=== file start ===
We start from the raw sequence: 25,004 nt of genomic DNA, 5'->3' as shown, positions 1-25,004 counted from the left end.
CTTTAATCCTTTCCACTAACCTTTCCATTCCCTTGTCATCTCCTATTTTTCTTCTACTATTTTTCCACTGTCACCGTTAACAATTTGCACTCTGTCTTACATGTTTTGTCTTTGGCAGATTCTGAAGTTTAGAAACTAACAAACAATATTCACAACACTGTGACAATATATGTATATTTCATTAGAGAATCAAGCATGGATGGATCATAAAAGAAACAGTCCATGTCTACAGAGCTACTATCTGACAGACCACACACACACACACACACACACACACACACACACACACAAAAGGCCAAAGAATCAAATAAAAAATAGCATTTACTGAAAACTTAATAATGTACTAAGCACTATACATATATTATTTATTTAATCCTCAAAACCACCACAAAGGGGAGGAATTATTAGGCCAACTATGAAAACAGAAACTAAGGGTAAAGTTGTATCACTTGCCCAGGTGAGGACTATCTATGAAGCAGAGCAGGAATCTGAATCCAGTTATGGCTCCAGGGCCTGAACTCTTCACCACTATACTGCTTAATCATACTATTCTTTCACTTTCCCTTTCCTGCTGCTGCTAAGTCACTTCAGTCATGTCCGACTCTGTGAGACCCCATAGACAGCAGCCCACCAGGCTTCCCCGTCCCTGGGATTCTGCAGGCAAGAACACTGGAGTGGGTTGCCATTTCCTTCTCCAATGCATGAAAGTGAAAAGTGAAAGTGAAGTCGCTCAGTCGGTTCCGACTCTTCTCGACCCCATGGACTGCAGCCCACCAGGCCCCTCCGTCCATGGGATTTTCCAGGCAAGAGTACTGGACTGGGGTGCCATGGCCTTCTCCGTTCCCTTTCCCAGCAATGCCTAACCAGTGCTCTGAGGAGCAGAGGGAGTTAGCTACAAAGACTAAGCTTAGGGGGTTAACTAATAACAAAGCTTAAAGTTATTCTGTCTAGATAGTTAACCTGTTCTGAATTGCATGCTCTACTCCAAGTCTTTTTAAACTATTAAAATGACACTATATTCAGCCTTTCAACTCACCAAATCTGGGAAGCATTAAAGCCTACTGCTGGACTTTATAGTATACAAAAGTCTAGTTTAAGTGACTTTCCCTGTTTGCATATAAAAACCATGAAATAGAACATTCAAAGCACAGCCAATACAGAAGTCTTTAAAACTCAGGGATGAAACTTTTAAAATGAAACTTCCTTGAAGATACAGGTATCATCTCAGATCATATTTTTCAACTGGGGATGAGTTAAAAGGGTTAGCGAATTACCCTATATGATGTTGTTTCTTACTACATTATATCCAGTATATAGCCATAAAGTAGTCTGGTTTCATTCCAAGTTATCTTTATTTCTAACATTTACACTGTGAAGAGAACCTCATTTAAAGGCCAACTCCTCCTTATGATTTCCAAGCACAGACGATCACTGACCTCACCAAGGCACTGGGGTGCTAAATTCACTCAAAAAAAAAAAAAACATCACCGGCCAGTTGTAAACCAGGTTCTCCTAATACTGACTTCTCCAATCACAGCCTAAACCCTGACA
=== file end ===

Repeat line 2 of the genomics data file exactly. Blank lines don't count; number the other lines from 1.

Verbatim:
CTTTAATCCTTTCCACTAACCTTTCCATTCCCTTGTCATCTCCTATTTTTCTTCTACTATTTTTCCACTGTCACCGTTAACAATTTGCACTCTGTCTTACATGTTTTGTCTTTGGCAGATTCTGAAGTTTAGAAACTAACAAACAATATTCACAACACTGTGACAATATATGTATATTTCATTAGAGAATCAAGCATGGATGGATCATAAAAGAAACAGTCCATGTCTACAGAGCTACTATCTGACAGACCACACACACACACACACACACACACACACACACACACACAAAAGGCCAAAGAATCAAATAAAAAATAGCATTTACTGAAAACTTAATAATGTACTAAGCACTATACATATATTATTTATTTAATCCTCAAAACCACCACAAAGGGGAGGAATTATTAGGCCAACTATGAAAACAGAAACTAAGGGTAAAGTTGTATCACTTGCCCAGGTGAGGACTATCTATGAAGCAGAGCAGGAATCTGAATCCAGTTATGGCTCCAGGGCCTGAACTCTTCACCACTATACTGCTTAATCATACTATTCTTTCACTTTCCCTTTCCTGCTGCTGCTAAGTCACTTCAGTCATGTCCGACTCTGTGAGACCCCATAGACAGCAGCCCACCAGGCTTCCCCGTCCCTGGGATTCTGCAGGCAAGAACACTGGAGTGGGTTGCCATTTCCTTCTCCAATGCATGAAAGTGAAAAGTGAAAGTGAAGTCGCTCAGTCGGTTCCGACTCTTCTCGACCCCATGGACTGCAGCCCACCAGGCCCCTCCGTCCATGGGATTTTCCAGGCAAGAGTACTGGACTGGGGTGCCATGGCCTTCTCCGTTCCCTTTCCCAGCAATGCCTAACCAGTGCTCTGAGGAGCAGAGGGAGTTAGCTACAAAGACTAAGCTTAGGGGGTTAACTAATAACAAAGCTTAAAGTTATTCTGTCTAGATAGTTAACCTGTTCTGAATTGCATGCTCTACTCCAAGTCTTTTTAAACTATTAAAATGACACTATATTCAGCCTTTCAACTCACCAAATCTGGGAAGCATTAAAGCCTACTGCTGGACTTTATAGTATACAAAAGTCTAGTTTAAGTGACTTTCCCTGTTTGCATATAAAAACCATGAAATAGAACATTCAAAGCACAGCCAATACAGAAGTCTTTAAAACTCAGGGATGAAACTTTTAAAATGAAACTTCCTTGAAGATACAGGTATCATCTCAGATCATATTTTTCAACTGGGGATGAGTTAAAAGGGTTAGCGAATTACCCTATATGATGTTGTTTCTTACTACATTATATCCAGTATATAGCCATAAAGTAGTCTGGTTTCATTCCAAGTTATCTTTATTTCTAACATTTACACTGTGAAGAGAACCTCATTTAAAGGCCAACTCCTCCTTATGATTTCCAAGCACAGACGATCACTGACCTCACCAAGGCACTGGGGTGCTAAATTCACTCAAAAAAAAAAAAAACATCACCGGCCAGTTGTAAACCAGGTTCTCCTAATACTGACTTCTCCAATCACAGCCTAAACCCTGACA